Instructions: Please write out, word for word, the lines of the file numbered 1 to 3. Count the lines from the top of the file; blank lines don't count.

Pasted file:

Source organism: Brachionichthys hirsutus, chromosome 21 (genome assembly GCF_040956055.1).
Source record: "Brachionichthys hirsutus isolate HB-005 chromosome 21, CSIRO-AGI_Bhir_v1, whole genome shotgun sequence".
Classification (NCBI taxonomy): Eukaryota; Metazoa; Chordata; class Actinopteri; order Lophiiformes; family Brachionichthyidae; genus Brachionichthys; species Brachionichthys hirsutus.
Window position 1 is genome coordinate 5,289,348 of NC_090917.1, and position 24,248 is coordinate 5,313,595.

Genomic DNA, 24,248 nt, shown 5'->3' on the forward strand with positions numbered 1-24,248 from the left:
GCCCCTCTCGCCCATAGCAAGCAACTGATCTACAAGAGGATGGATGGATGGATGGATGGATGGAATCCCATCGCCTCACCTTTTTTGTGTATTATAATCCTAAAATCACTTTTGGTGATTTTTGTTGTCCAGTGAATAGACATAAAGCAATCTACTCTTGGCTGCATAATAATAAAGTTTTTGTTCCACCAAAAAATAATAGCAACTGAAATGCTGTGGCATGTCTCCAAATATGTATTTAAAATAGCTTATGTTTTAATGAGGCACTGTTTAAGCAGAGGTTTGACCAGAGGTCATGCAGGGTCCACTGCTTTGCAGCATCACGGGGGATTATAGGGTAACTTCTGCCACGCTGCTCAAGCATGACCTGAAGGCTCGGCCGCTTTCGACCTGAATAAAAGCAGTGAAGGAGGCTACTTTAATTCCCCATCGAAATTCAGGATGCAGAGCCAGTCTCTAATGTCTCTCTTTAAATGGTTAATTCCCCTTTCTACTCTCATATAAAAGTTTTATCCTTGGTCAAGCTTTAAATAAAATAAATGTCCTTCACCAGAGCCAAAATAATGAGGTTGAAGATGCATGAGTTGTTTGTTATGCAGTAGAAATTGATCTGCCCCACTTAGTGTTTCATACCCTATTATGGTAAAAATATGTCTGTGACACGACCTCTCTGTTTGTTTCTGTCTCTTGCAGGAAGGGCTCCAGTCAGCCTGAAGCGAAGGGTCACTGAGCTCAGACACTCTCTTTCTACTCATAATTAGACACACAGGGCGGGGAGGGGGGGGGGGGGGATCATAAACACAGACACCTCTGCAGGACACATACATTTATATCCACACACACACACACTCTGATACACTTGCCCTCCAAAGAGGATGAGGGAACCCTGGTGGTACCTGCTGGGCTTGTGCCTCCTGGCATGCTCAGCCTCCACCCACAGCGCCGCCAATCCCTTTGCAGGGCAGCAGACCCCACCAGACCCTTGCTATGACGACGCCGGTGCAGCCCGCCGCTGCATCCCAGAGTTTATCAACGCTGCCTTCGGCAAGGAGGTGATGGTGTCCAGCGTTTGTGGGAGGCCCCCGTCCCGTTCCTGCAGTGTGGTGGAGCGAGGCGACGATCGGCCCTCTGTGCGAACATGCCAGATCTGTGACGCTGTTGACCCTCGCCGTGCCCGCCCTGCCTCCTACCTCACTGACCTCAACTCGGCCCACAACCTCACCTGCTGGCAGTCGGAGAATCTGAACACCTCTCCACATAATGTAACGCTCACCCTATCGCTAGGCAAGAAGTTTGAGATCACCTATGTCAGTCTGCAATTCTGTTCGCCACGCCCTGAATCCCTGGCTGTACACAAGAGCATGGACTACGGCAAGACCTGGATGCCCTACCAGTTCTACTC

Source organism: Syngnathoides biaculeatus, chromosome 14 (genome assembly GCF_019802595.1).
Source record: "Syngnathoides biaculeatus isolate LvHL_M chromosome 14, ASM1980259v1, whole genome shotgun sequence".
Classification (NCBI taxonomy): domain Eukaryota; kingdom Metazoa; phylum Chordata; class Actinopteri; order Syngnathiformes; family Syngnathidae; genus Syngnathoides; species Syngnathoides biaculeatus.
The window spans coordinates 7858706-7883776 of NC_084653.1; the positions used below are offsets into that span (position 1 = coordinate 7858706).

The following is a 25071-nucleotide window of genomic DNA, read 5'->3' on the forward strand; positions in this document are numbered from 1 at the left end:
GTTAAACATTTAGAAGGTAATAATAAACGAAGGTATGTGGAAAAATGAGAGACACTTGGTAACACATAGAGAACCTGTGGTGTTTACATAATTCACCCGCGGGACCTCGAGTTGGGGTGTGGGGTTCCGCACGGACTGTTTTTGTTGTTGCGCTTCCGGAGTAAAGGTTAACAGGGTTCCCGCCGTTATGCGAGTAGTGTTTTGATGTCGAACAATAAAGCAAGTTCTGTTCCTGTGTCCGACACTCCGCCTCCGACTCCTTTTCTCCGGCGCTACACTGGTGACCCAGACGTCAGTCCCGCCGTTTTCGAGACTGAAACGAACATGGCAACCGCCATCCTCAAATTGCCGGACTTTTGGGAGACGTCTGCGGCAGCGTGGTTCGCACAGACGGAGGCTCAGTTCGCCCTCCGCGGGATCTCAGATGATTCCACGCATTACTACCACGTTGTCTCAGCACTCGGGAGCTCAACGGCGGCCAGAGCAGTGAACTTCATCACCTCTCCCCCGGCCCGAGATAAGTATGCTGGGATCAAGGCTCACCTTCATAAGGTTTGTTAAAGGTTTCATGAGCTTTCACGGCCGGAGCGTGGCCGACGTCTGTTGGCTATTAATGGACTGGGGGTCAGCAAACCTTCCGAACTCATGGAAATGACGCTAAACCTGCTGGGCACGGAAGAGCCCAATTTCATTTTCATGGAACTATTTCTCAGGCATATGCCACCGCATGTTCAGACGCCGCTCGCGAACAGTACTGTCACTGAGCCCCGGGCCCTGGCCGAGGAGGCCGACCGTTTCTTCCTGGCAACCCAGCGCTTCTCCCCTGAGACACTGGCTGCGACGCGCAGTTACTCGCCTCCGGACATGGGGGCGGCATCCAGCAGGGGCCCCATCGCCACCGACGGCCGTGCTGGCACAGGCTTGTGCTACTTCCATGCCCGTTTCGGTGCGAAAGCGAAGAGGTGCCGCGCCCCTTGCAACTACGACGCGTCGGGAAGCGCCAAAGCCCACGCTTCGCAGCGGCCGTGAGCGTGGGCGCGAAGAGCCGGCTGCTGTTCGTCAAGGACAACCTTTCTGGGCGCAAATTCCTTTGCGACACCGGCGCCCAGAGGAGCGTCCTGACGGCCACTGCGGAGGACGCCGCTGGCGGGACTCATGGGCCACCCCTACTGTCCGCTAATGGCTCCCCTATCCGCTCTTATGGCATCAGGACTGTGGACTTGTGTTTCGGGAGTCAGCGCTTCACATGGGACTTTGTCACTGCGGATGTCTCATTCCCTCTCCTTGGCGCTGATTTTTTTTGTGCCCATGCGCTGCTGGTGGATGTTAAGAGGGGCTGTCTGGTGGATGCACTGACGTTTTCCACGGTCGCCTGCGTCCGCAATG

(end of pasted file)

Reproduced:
Source organism: Brachionichthys hirsutus, chromosome 21 (genome assembly GCF_040956055.1).
Source record: "Brachionichthys hirsutus isolate HB-005 chromosome 21, CSIRO-AGI_Bhir_v1, whole genome shotgun sequence".
Classification (NCBI taxonomy): Eukaryota; Metazoa; Chordata; class Actinopteri; order Lophiiformes; family Brachionichthyidae; genus Brachionichthys; species Brachionichthys hirsutus.